Blondes, Pearly Gates and Easter (G)
Three blondes died together in an automobile accident on Easter Sunday. As they line up at the Pearly Gates of heaven, St. Peter tells them that they can enter the gates if they can answer one simple question.
St. Peter asks the first blonde, 'What is Easter?' The blonde replies, 'Oh, that's easy! It's the holiday in November when everyone gets together, eats turkey, and are thankful...'
'Wrong!,' replies St. Peter, and proceeds to ask the second blonde the same question, 'What is Easter?'
The second blonde replies, 'Easter is the holiday in December when we put up a nice tree, exchange presents, and celebrate the birth of Jesus.'
St. Peter looks at the second blonde, shakes his head in disgust, tells her she's wrong, and then peers over his glasses at the third blonde and asks, 'What is Easter?'
The third blonde smiles confidently and looks St. Peter in the eyes, 'I know what Easter is.'
'Oh really?' says St. Peter, incredulously.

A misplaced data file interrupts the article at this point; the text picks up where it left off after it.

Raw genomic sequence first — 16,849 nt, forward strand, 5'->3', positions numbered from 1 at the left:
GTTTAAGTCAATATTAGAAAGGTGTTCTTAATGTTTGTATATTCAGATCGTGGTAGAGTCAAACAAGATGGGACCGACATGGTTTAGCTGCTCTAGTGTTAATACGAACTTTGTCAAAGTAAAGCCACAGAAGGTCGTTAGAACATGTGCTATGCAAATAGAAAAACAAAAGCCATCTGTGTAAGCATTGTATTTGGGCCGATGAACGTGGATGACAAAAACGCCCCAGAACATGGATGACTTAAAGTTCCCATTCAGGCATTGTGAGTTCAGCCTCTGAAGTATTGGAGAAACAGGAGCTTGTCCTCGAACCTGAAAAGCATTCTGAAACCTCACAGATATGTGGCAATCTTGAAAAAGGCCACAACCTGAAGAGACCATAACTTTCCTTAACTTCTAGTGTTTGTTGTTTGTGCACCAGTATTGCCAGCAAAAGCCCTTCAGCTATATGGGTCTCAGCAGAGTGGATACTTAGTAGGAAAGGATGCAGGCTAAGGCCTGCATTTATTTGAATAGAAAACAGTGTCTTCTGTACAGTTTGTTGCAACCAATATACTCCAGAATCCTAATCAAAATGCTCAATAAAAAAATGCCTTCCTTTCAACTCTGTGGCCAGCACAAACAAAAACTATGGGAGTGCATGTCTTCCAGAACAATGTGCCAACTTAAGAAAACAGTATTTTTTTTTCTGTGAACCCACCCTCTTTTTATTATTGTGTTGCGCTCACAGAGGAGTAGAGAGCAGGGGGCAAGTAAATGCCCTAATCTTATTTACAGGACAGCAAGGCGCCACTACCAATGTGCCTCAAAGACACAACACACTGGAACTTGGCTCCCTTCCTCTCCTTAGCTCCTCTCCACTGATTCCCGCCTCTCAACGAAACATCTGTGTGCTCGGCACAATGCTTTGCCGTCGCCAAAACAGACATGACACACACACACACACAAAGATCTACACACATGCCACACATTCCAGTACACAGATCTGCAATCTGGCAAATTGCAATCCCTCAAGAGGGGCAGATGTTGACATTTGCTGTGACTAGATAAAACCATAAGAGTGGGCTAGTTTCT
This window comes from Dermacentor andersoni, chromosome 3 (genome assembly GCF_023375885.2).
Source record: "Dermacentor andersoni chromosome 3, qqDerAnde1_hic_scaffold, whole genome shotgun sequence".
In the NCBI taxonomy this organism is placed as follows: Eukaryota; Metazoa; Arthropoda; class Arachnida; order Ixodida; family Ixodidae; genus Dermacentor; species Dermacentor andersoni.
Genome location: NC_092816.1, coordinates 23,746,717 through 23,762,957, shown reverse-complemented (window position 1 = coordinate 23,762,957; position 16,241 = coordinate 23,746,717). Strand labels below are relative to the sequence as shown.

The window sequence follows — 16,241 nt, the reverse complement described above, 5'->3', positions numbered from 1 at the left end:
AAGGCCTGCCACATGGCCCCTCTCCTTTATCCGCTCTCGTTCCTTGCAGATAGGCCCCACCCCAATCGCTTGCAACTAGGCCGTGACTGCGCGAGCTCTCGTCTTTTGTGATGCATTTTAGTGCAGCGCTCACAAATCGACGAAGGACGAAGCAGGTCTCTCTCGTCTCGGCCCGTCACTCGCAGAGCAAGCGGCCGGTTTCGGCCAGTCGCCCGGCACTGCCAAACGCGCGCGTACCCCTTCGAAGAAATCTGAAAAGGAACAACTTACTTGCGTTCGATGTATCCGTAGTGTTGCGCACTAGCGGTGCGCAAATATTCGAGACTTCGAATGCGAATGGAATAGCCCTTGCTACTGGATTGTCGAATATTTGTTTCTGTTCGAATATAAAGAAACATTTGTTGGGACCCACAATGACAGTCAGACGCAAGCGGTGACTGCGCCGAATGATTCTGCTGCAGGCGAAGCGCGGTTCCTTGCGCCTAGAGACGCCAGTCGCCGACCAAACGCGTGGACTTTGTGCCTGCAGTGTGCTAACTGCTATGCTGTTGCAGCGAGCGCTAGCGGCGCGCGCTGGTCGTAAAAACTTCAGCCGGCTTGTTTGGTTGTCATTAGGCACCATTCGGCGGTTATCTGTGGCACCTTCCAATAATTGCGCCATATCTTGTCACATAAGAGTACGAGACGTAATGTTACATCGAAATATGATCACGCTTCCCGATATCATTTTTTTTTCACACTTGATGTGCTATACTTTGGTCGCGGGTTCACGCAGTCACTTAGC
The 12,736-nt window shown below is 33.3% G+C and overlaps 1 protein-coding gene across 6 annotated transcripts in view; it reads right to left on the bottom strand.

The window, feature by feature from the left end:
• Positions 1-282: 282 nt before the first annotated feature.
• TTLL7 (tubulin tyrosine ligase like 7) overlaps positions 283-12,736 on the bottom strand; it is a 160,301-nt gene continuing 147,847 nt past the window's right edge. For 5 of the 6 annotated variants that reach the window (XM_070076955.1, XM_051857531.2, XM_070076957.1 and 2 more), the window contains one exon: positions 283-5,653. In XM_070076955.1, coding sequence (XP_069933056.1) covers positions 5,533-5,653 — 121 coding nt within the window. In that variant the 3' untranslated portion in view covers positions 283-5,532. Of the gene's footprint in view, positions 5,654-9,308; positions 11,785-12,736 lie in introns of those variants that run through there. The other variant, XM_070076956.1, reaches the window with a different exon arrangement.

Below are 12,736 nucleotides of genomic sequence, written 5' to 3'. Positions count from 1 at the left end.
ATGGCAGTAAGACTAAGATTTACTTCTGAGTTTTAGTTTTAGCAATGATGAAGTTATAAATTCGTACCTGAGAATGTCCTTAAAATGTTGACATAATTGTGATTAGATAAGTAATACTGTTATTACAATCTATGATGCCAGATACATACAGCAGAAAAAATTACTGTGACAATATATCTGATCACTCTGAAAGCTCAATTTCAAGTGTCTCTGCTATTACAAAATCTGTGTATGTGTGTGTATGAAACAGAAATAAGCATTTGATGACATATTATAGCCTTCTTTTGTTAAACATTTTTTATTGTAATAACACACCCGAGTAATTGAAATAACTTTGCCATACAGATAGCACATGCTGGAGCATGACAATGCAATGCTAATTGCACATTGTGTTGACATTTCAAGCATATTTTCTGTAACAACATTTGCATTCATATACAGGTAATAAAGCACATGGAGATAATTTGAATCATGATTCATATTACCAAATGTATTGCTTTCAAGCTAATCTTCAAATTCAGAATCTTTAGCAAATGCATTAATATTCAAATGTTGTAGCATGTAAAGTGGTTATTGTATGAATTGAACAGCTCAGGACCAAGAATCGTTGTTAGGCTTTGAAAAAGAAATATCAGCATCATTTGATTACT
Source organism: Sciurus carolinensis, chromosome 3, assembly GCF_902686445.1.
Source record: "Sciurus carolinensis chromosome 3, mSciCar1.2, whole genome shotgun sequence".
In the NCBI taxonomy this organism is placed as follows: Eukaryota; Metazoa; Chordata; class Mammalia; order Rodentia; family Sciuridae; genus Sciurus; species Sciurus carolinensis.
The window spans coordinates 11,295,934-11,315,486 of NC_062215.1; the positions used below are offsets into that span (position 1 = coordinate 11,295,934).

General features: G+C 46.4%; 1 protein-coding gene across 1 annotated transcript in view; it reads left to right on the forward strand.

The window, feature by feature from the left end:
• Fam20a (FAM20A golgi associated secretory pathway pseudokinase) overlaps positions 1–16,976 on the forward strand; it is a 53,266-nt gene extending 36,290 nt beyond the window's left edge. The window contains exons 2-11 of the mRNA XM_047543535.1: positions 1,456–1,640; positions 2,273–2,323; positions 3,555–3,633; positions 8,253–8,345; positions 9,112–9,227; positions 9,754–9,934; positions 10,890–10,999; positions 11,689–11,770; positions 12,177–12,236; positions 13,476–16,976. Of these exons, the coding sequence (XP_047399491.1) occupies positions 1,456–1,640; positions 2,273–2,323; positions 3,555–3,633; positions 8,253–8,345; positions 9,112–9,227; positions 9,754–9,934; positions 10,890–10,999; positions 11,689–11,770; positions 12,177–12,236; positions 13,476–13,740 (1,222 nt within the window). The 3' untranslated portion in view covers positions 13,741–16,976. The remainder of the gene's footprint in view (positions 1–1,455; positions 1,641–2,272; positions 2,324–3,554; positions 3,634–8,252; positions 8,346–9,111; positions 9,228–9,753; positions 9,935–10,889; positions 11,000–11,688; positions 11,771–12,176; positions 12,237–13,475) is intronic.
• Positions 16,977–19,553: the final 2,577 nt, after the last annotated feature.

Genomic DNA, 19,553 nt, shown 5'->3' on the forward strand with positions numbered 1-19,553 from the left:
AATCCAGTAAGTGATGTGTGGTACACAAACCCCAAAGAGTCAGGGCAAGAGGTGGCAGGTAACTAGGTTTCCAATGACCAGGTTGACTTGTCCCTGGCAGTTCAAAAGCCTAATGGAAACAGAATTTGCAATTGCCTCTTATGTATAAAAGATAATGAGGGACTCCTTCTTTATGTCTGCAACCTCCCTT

'Easter is the Christian holiday that coincides with the Jewish celebration of Passover. Jesus and his disciples were eating at the last supper and Jesus was later deceived and turned over to the Romans by one of his disciples. The Romans took him to be crucified and he was stabbed in the side, made to wear a crown of thorns, and was hung on a cross with nails through his hands. He was buried in a nearby cave which was sealed off by a large boulder.'
St. Peter smiles broadly with delight.
The third blonde continues, 'Every year the boulder is moved aside so that Jesus can come out...and, if he sees his shadow, there will be six more weeks of winter.'
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Mundane Journeys through an Amazing World
begins with Interstate 80. Not the most engaging topic, I know, but when you think about it, I-80 runs all the way across the North American continent linking San Francisco and New York. It's not just a ribbon of asphalt, it's a portal to far away, almost magical places.
My visits to major cities like Tokyo, London and Washington DC have been business affairs. I haven't rode a lot of roller coasters or ridden in open air buses, but I have visited with senators, bought yams from the back of a truck and barely escaped complete embarrassment when I was introduced to Matt Wiener in Vegas.
As I wrote the book I realized that over the years exotic, distant places have become more like the mundane places I've called home. But, as it turns out, there really aren't any mundane places, only mundane ways of looking at things.
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